A Handbook of Information for Emigrants to New Brunswick

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H. Chubb and Company, 1854 - 87 halaman
 

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Halaman 6 - Of the climate, soil, and capabilities of New Brunswick it is impossible to speak too highly. There is not a country in the world so beautifully wooded and watered. " An inspection of the map will show that there is scarcely a section of it without its streams, from the running brook up to the navigable river. Two-thirds of its boundary are washed by the sea ; the remainder is embraced by the large rivers, the St. John and the Bestigouche.
Halaman 14 - Brunswick, the red and the white, but of these the red beech is far the most valuable. In some situations, the beech is so abundant as to constitute extensive forests, the finest trees growing in a deep moist soil, or level or gently sloping lands, which are suitable for the culture of grain. The wood of the red beech is very valuable when preserved from humidity, and incorruptible when constantly in the water ; but it rapidly decays when exposed to the alternations of dryness and moisture. In the...
Halaman 91 - An almost boundless range of the richest soil still remains unsettled, and may be rendered available for the purposes of agriculture. The wealth of inexhaustible forests of the best timber in America, and of extensive regions of the most valuable minerals have as yet been scarcely touched. Along the whole line of sea-coast around each island, and in every river, are to be found the greatest and richest fisheries in the world. The best fuel and...
Halaman 16 - ... manufactured in a year, varies from different causes. A cold and dry winter renders the trees more productive than a changeable and humid season. When frosty nights are followed by dry and warm days, the sap flows abundantly, and from three to five gallons are then yielded by a single tree, in twenty-four hours. Three persons are found sufficient to attend two hundred and fifty trees. Each tree of ordinary size yields in a good season, twenty to thirty gallons of sap, from which five or six pounds...
Halaman 11 - ... at present its next greatest resource, in furnishing the materials for its staple export of timber, and its principal manufactures — ship-building and sawed lumber. The whole surface of the province, in its natural state, is, with very few exceptions, covered with a dense forest of timber-trees. Among these, the most valuable, as well as the most interesting and majestic, is the white pine, so called from the perfect whiteness of its wood when freshly exposed. The wood is soft, light, free...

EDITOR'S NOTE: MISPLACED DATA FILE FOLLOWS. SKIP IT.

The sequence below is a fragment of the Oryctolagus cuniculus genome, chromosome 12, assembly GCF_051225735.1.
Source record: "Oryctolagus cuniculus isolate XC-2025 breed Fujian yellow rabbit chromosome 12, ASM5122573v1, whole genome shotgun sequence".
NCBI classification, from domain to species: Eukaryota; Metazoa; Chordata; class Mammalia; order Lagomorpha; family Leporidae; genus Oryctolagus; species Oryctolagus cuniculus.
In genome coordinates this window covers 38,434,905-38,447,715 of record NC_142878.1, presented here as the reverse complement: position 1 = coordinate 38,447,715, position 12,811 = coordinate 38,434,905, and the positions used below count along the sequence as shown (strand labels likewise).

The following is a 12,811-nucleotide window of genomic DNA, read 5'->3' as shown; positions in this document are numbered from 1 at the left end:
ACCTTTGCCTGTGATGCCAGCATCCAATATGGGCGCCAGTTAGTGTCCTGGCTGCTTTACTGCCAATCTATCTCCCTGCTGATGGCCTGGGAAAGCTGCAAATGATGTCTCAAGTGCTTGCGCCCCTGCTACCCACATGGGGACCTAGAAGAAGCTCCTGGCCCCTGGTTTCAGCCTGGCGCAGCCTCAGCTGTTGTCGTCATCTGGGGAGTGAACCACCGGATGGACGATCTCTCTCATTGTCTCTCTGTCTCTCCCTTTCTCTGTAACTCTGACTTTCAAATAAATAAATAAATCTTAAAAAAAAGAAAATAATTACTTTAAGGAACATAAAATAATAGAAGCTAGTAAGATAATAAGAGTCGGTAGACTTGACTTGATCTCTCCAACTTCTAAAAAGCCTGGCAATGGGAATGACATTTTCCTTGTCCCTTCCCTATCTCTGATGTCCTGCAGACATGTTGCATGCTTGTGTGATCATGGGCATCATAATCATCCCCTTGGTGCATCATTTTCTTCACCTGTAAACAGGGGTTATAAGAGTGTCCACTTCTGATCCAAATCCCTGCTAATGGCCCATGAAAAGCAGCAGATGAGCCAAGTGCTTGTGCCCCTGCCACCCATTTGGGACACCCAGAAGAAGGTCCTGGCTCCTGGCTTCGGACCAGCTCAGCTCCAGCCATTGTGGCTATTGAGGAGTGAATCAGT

Halaman 6 - The lakes of New Brunswick are numerous and most beautiful ; its surface is undulating, hill and dale, varying up to mountain and valley. It is everywhere, except a few peaks of the highest mountains, covered with a dense forest of the finest growth.
Halaman 16 - These limbs, not widely divergent near the base, approach and cross each other eight or ten feet higher, and diffuse on all sides, long, flexible, pendulous branches, bending into regular arches, and floating lightly in the air...
Halaman 15 - The wood of the sugar-maple, when first cut, is white ; but after being wrought, and exposed for some time to the light, it takes a rosy tinge. Its grain is fine and close, and when polished has a silky lustre. It is very strong, and sufficiently heavy, but wants durability ; when exposed to moisture it soon decays, and it is therefore neglected in civil and naval architecture. In the arrangement of the fibre, this wood frequently exhibits two accidental forms of much beauty, respectively known as...
Halaman 17 - Two or three frosty nights, in the decline of autumn, transform the boundless verdure of a whole empire into every possible tint of brilliant scarlet, rich violet, every shade of blue and brown, vivid crimson, and glittering yellow. The stern inexorable fir tribes alone maintain their eternal sombre green. All others...
Halaman 20 - When perfectly seasoned, and exposed some time to the light, it is of a rosy hue ; it has a strong aromatic odour, which it preserves as long as it is guarded from humidity. The perfect wood resists the succession of dryness and moisture for a great length of time, and this constitutes its great value for fencing.

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